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Built From Scrap

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  • Member since
    January 2015
  • From: Kenner, LA
  • 124 posts
Built From Scrap
Posted by KEN MASON on Monday, March 30, 2015 9:24 PM

I decided to build a hay drying shed for next to the stock yard on the layout. I saw a picture of one on the Walther’s website for N scale and decided I could scratch build one similar to it from wood stock I have laying around.  Below is a picture of what I tried to recreate in HO scale.

Then I dug up some old leftover materials and started measuring and cutting.

I cut up some old fine grit sand paper to use for roofing material over the wood roof.

Then I started assembling the pieces.

I did not get any pictures of the pieces of wood being stained, but you can see how they turned out.

Below it is assembled with the original reference picture.

And finally you can see it is installed on the layout. It is a little hard to get a really good picture of it because of it's location and this shot behind the tree is the best I can do.

  • Member since
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  • From: Central Vermont
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Posted by cowman on Monday, March 30, 2015 10:17 PM

Looks good!  I have a similar one designed after a shed on the farm I used to work at.  Didn't have windows in mine and used corrigated roofing, as my prototype had it.  Have used sandpaper as rolled roofing on another project, does look quite realistic.

Keep up the good work,

Richard

 

  • Member since
    November 2012
  • 613 posts
Posted by UPinCT on Monday, March 30, 2015 10:23 PM

Looks great Ken

Thanks for the inspiration on the rolled roofing.   I am always looking for more budget friendly options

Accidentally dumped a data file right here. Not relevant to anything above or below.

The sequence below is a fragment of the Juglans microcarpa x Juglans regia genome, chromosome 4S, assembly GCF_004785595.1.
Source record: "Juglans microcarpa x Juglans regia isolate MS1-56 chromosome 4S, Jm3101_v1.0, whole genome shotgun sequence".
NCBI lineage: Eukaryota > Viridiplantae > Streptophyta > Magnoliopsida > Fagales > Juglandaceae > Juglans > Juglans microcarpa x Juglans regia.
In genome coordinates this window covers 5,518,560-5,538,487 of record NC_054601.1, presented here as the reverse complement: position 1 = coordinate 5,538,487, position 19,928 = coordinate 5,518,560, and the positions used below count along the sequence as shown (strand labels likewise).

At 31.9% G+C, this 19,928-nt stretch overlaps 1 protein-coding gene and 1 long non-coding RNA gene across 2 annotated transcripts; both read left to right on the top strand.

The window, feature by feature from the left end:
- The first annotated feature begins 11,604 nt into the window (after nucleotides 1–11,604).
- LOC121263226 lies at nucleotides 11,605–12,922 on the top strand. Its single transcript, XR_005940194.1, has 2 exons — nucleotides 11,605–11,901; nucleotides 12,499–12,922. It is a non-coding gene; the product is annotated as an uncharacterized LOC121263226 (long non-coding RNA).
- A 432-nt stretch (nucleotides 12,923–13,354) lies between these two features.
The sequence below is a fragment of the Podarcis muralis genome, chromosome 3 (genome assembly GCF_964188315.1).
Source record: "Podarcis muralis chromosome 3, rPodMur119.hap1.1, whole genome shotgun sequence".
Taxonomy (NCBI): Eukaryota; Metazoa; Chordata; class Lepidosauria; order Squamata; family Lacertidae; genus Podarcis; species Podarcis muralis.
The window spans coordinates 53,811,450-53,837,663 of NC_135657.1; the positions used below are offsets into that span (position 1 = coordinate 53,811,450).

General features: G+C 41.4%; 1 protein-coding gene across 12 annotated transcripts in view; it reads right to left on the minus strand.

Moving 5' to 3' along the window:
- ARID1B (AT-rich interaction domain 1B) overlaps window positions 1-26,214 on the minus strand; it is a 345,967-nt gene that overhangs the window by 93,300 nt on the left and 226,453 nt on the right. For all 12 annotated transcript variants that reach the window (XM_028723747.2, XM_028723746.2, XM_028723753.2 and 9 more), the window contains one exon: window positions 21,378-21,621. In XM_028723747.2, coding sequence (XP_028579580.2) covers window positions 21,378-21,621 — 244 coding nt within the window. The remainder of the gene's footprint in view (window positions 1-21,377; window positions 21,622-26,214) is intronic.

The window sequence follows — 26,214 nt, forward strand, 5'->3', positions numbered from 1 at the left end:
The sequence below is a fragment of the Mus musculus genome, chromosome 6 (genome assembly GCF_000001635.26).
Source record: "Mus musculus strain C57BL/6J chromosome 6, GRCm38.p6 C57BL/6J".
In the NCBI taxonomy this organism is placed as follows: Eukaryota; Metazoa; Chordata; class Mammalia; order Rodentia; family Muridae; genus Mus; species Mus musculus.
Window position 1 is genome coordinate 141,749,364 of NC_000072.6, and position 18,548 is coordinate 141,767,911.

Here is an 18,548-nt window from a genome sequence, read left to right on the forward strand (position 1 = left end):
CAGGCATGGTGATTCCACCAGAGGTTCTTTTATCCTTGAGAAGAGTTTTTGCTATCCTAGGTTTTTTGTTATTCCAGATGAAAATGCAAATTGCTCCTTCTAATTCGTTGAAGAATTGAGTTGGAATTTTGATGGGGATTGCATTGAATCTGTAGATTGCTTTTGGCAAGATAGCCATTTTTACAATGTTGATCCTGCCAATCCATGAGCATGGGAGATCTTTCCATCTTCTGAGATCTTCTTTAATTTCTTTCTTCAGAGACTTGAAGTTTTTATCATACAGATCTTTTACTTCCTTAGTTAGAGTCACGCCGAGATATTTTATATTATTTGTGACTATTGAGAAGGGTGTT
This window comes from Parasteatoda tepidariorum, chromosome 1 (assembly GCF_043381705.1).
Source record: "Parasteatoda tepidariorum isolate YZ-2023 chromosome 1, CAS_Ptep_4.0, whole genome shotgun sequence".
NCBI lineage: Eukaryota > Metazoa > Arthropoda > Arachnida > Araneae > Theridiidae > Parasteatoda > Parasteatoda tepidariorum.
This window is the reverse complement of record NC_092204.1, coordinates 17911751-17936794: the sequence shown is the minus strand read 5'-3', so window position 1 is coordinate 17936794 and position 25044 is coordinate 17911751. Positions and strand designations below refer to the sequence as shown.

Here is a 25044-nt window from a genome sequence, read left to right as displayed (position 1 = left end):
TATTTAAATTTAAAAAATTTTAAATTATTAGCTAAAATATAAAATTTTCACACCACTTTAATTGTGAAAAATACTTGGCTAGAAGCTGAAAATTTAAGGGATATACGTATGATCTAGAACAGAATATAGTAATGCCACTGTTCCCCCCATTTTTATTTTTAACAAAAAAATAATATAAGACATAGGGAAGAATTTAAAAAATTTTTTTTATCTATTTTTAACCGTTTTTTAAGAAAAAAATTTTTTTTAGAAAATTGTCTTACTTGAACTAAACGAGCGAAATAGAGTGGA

Derek 

  • Member since
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  • From: Canada, eh?
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Posted by doctorwayne on Tuesday, March 31, 2015 12:44 AM

Good-looking shed, Ken, and the hay bales are especially nice. Thumbs UpThumbs Up

Wayne

  • Member since
    January 2015
  • From: Duluth, MN
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Posted by OT Dean on Tuesday, March 31, 2015 1:44 AM

Good job; nice to see people actually building things. Back in my HO days I had good luck depicting roll roofing with masking tape, cut to width on a piece of glass. I mostly used Grimy Black paint, but no reason why you couldn't use red or green. Oh, and it doesn't mar the scissors.

Deano

  • Member since
    July 2006
  • From: Bradford, Ontario
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Posted by hon30critter on Tuesday, March 31, 2015 3:19 AM

Ken:

That is a very attractive little shed! As Wayne said, the hay bales are terrific too. I can almost smell them!

Dave

I'm just a dude with a bad back having a lot of fun with model trains, and finally building a layout!

  • Member since
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  • From: Milwaukee WI (Fox Point)